My clam fritters were not redolent of clam taste, even though I used the required amount. They just taste kind of like any old fritter. However, something about substitution. Since I had just gotten to Mass. and hadn't had time to accumulate stuff like baking powder, I used baking soda which worked fine. So if you are in clam land in a rental house and your landlord has put baking soda in the frig to keep smells at bay, go for it.
Another challenge is to make sure the oil is the proper temperature. Over three years of renting this place I have added to the kitchen equipment so the kitchen is reasonably well supplied. However, it does not have a cooking thermometer and is not likely to get one, at least not from me.  I only bought myself a cooking thermometer last winter after 43 years of cooking. Don't get the oil too hot, because the outside of the fritters cooks and leaves the inside all oozy.
So, what is too hot, and how will you know if you don't have a thermometer? Well, don't turn the gas up all the way, and keep an eye on the oil. After a couple of minutes drop a small dab of batter into the oil. It should sink to the bottom of the oil and fizz wildly. After a bit the batter will rise to the top of the oil. If the batter has browned on the underside, turn it over. Give it a minute to brown on the downside, and then remove it to drain. If the dough stays on the surface of the oil and browns almost immediately, chances are, the oil is too hot.
Here's a question. How does one dispose of the used oil? 1. Don't pour it down the sink. 2. Don't pour it down the sink, unless you want your plumbing to resemble the gigantic catch basin under Leicester Square in London, where a tube train's worth of congealed oil was removed a couple of years ago. I pour it into an empty bottle and put the bottle in the trash.

Clam Fritters

2 cups clams
1 3/4 cups flour
1 tablespoon baking powder
1/2 teaspoon nutmeg
1 1/2 teaspoons salt
2 eggs, lightly beaten
1 cup milk
2 teaspoons grated onion
1 tablespoon butter, melted
fat or oil for deep frying

1. Drain the clams and chop them.
2. Place the flour, baking powder, nutmeg and salt in a bowl. In a second bowl, mix together the eggs, milk, onion, butter and clams. Pour clam mixture into dry ingredients and stir until smooth.
3. Drop batter by teaspoonfuls into fat or oil heated to 360 degrees. Fry until golden. Drain on paper towels.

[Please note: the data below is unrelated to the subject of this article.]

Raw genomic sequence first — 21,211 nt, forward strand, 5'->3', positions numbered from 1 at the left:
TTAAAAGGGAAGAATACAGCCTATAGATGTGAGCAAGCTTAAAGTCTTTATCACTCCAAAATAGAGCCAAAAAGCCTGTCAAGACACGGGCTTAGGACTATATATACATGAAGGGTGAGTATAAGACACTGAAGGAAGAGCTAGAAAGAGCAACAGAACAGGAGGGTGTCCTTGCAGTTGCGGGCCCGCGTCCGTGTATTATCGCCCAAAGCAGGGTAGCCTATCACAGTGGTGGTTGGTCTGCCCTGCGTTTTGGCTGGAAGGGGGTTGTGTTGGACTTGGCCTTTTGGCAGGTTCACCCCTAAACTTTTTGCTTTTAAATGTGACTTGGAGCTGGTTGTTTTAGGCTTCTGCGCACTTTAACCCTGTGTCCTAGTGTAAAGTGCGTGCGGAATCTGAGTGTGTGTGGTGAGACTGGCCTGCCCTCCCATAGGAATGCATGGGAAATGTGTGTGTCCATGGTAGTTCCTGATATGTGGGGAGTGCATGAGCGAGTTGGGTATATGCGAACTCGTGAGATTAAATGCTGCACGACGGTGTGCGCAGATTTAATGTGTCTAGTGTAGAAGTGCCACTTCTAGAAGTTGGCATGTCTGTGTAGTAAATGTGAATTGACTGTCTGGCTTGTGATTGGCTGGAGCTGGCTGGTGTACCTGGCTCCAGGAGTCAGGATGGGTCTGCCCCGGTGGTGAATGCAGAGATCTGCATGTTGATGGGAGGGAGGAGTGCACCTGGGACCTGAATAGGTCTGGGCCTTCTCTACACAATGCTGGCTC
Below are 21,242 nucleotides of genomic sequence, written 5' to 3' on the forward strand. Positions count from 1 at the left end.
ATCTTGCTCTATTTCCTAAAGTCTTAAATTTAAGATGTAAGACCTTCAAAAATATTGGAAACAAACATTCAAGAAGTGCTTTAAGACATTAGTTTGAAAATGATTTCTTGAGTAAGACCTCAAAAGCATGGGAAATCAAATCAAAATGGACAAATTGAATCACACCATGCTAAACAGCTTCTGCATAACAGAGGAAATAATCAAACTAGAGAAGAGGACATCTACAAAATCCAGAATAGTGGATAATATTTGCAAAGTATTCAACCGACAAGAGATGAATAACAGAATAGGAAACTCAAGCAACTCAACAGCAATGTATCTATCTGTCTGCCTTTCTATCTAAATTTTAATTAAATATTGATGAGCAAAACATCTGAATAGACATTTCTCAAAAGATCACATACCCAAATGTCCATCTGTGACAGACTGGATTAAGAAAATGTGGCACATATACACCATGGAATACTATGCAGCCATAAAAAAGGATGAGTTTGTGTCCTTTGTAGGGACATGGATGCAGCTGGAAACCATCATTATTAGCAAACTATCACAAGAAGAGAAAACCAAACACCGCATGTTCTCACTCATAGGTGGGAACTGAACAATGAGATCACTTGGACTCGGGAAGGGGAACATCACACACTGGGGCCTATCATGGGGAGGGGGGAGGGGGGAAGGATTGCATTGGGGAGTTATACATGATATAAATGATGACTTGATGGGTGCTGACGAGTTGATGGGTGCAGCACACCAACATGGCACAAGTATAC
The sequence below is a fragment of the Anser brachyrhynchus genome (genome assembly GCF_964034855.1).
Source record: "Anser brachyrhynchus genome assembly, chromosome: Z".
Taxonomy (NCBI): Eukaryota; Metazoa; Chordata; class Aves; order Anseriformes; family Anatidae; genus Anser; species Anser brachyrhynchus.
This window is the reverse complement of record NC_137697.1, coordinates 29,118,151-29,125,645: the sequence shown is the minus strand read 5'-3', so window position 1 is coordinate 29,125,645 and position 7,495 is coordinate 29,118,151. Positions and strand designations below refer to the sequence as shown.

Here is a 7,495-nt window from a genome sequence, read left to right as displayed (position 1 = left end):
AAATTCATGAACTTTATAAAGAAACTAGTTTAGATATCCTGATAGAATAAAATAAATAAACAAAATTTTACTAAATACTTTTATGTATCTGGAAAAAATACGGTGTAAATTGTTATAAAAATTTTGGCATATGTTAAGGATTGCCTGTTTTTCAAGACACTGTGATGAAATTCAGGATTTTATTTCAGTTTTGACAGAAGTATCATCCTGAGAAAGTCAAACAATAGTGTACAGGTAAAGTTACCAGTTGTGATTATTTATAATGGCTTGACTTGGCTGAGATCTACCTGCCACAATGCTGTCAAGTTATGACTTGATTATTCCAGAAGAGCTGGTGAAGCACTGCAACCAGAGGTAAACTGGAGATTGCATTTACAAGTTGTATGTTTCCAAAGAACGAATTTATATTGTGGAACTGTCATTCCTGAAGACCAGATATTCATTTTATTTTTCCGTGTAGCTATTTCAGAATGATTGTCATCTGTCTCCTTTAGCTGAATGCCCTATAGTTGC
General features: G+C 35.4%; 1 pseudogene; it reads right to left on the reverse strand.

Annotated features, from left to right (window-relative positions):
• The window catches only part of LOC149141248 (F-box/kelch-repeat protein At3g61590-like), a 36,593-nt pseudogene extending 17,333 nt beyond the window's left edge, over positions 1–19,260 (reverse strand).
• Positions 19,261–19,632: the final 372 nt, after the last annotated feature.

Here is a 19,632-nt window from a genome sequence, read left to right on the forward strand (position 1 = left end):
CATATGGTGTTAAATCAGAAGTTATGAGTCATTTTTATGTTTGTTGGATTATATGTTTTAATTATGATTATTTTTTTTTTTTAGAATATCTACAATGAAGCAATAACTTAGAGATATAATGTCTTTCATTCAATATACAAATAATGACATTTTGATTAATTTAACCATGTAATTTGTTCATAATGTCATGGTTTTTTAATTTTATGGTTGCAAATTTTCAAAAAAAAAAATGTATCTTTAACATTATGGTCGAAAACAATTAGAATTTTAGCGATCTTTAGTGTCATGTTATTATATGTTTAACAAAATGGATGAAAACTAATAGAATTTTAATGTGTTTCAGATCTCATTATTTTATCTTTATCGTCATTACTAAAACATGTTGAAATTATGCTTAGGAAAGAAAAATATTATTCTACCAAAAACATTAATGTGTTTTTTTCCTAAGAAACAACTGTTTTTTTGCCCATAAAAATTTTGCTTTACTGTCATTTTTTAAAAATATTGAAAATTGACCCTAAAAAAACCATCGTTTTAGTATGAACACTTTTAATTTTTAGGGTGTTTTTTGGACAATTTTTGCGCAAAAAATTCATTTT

Monday, July 9, 2012

Chocolate Sauce

You want to  make this ahead of time. It should not be served hot, which would cause the  Barvarian Cream to melt and undo all your fancy work.   It is easy and delicious, what my daughter-in-law calls "lick the pan clean good." The directions are pretty straightforward. Get Baker's Chocolate, not some expensive unknown variety from Whole Foods.

Chocolate Sauce

4 ounces (4 squares)    unsweetened chocolate
2 tablespoons butter
2 tablespoons light corn syrup
1/2 cup sugar
1/8 teaspoon salt
1/2 cup milk
1/4 cup heavy cream

1. Melt the chocolate with the butter in the top of a double boiler over hot  but not boiling water. Add the syrup, sugar and salt and  blend.
2. Add the milk and cream and cook, stirring, about ten minutes.
Makes about one and one half cups.

Peppermint Stick Barvarian Cream

Moving along with the all pink menu, Barvarian Cream,  Wikipedia tells us, is a dessert that originated in the 18th Century.   It used to be made in the days before refrigeration, by filling a mold with the gelled mixture and plunging the mixture into a bowl of cracked ice to get it to set. Wikipedia tells you hyper fancy cooks out there to decorate it with a "piping of creme chantilly." Well, isn't that nice?
Moving  back to the more prosaic realms of the 21st Century, this is a fantastic dessert, followed by a wonderful chocolate sauce. It does have a couple of tricky bits. One is the direction, "heat ..stirring constantly....until mixture thickens."   Well, I stirred for about 40 minutes with sweat rolling off my face and the mixture was marginally thicker than before, but not extremely thick.Finally, I just said the hell with it and put it in the refrigerator. Bob moved it to the freezer for an hour when it was still jiggling at  6:00  and guests were supposed to come at 6:30.   Information on just how thick the mixture was supposed to  be would have been welcome.  The other tricky bit is to allow enough time for the  whole thing to set.  Really, you are better off  making this the night before your dinner party.
There  is a third tricky  bit in making the all pink menu, namely making sure you have enough gelatin. I forgot to check how many envelopes were in the  box, and then forgot to buy more.  Bob  had to rush out on Saturday afternoon to Safeway to buy another box                                               
The directions say beat the egg yolks, sugar and salt in a saucepan. Don't do that. Beat them in a metal  bowl that will fit in one of your saucepans as a double boiler. It's much  better to cook eggs and milk mixtures  in a double boiler, rather than over direct  heat.

Peppermit Stick Barvarian Cream

1 envelope plus one and one-half teaspoons unflavored gelatin (say two envelopes)
1/3 cup cold water
6 egg  yolks
3/4 cup sugar
1/4 teaspoon salt
1 1/2 cups milk
3/4 cup finely crushed peppermind sticks or  candies (about six medium sixe candy canes; crushing can  be done easily in an electric blender. (Alternatively, put the candies in a plastic bag and beat them with a hammer.))
3/4    teaspoon peppermint essance ( you can buy this at Williams Sonoma.)
red food coloring
1 1/2 cups heavy cream, whipped
Peppermint candies for garnish